Membership on ISSM’s committees is open to all professionals with an interest in the field of human sexual medicine and science, holding current membership in ISSM. The intent is for the committee members to mirror the geographic diversity of the ISSM Membership.
Members added to ISSM committees as a result of this Call for Committee Members will have a term start date of January 1, 2023. Terms will end on December 31, 2024.
To be considered for committee service, please submit your application through this link, where you will be asked to fill in:
- Your name, area of practice, credentials and affiliation
- Name of the committee to which you are applying
- A brief statement of interest explaining why you are interested in serving on the committee, including any relevant experience you have to the work of the committee
- A brief professional biography (max. 250 words)
- Your resume/CV
- Submit Conflict of Interest Form
Only complete applications will be forwarded to the review committee for consideration.
If you are selected, ISSM will notify you in a formal invitation to serve, beginning of December 2022.
The call will be open until November 1, 2022.
Multiple sclerosis (MS) is a degenerative disease that affects the central nervous system. When a person has MS, their immune system attacks the protective covering of their nerves, damaging the avenues of communication between the brain and the body. Common symptoms of MS are vision problems, sensory loss, tingling, numbness, muscle spasms, tremors, lack of coordination, fatigue, dizziness, bladder and bowel dysfunction, and sexual dysfunction.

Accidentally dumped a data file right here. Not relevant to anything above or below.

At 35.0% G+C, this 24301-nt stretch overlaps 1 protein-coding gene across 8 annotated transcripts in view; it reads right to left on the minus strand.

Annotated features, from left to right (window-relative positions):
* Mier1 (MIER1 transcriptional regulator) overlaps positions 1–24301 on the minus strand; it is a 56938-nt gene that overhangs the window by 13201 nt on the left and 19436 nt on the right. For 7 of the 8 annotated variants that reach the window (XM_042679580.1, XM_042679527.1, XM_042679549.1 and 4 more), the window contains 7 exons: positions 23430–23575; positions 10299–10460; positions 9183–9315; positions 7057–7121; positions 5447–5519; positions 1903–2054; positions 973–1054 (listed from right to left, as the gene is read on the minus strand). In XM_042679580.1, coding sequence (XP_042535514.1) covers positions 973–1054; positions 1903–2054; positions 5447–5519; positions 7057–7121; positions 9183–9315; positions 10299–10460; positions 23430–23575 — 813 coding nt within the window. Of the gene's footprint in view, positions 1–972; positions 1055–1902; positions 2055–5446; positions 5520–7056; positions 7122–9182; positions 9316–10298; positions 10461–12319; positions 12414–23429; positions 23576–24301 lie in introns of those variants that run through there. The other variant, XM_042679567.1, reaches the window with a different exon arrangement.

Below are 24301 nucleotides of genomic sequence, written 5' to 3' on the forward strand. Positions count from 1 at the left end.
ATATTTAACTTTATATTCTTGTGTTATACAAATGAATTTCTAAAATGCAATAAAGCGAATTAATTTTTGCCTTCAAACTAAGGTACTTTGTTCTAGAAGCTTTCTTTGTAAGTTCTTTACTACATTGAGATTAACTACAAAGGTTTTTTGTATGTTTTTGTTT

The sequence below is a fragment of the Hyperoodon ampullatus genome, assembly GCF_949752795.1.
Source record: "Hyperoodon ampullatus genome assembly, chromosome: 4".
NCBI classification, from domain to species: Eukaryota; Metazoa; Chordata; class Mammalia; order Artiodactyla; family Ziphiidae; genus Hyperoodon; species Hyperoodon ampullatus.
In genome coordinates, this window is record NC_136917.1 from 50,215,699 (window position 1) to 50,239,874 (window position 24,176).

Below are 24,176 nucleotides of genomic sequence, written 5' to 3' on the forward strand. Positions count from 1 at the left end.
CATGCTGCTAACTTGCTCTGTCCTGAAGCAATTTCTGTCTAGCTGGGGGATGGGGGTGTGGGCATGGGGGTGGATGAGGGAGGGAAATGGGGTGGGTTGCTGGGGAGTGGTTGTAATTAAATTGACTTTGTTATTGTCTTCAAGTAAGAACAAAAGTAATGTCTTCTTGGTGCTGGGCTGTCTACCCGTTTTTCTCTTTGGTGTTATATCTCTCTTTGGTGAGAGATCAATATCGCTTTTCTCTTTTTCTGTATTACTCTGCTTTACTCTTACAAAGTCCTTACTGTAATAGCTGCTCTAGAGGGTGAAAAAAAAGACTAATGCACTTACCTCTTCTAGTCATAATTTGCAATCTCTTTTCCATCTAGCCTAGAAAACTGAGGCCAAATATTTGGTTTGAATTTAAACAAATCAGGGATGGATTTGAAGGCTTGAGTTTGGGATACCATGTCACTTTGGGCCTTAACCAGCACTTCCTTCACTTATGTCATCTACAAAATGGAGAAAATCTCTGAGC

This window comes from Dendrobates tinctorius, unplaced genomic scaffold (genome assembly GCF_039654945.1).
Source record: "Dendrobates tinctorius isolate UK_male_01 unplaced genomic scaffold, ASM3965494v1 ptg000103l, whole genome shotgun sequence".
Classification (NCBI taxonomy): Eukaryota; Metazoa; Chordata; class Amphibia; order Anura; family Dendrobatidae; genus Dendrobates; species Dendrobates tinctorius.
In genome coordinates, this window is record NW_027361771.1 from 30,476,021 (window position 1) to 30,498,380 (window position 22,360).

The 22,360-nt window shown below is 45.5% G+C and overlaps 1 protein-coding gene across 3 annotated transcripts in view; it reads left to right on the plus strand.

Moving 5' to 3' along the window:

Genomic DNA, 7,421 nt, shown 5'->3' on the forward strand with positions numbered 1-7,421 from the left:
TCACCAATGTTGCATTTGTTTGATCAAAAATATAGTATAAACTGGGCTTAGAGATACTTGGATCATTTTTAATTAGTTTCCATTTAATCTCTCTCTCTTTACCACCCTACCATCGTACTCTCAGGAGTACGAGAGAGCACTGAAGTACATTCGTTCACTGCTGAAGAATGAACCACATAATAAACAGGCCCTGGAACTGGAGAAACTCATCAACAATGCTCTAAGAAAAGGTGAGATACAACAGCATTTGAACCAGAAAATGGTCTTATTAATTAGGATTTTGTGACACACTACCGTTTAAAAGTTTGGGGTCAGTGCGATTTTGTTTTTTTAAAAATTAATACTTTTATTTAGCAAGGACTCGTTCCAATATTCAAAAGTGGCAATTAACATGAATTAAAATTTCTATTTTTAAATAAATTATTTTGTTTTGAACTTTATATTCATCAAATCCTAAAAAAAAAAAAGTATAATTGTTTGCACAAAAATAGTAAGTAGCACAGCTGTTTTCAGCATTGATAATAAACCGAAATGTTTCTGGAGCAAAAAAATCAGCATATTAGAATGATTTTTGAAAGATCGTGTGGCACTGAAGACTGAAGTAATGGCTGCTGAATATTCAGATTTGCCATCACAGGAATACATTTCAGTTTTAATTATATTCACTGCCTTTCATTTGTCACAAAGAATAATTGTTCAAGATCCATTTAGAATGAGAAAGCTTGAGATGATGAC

In 2010, the World Association for Sexual Health (WAS) established World Sexual Health Day, which has been celebrated each September 4th since then. Initially, the idea behind World Sexual Health Day was to create greater social awareness about sexual health as well as to reduce and eventually eliminate the stigma around discussing sexuality.
Erectile dysfunction (ED) is a common medical condition that affects men around the world. It can be caused by a number of factors such as stress, anxiety, relationship issues, substance abuse, vascular problems, neurological impairments, or underlying medical conditions such as diabetes. Fortunately, there are several treatment options for ED. The following is a list of the most common treatment options:
In some cases, testosterone-lowering medications may be considered for individuals who have committed sexual offenses in order to reduce their sex drive and the likelihood of them repeating the offense. Pharmacological interventions vary depending on the severity of the offense and the risk of reoffending, but some examples of medications used to reduce sex drive are selective serotonin reuptake inhibitors (SSRIs), cyproterone acetate (CPA), and gonadotropin-releasing-hormone (GnRH)-agonists. For very severe cases, GnRH-agonists may be used in combination with CPA.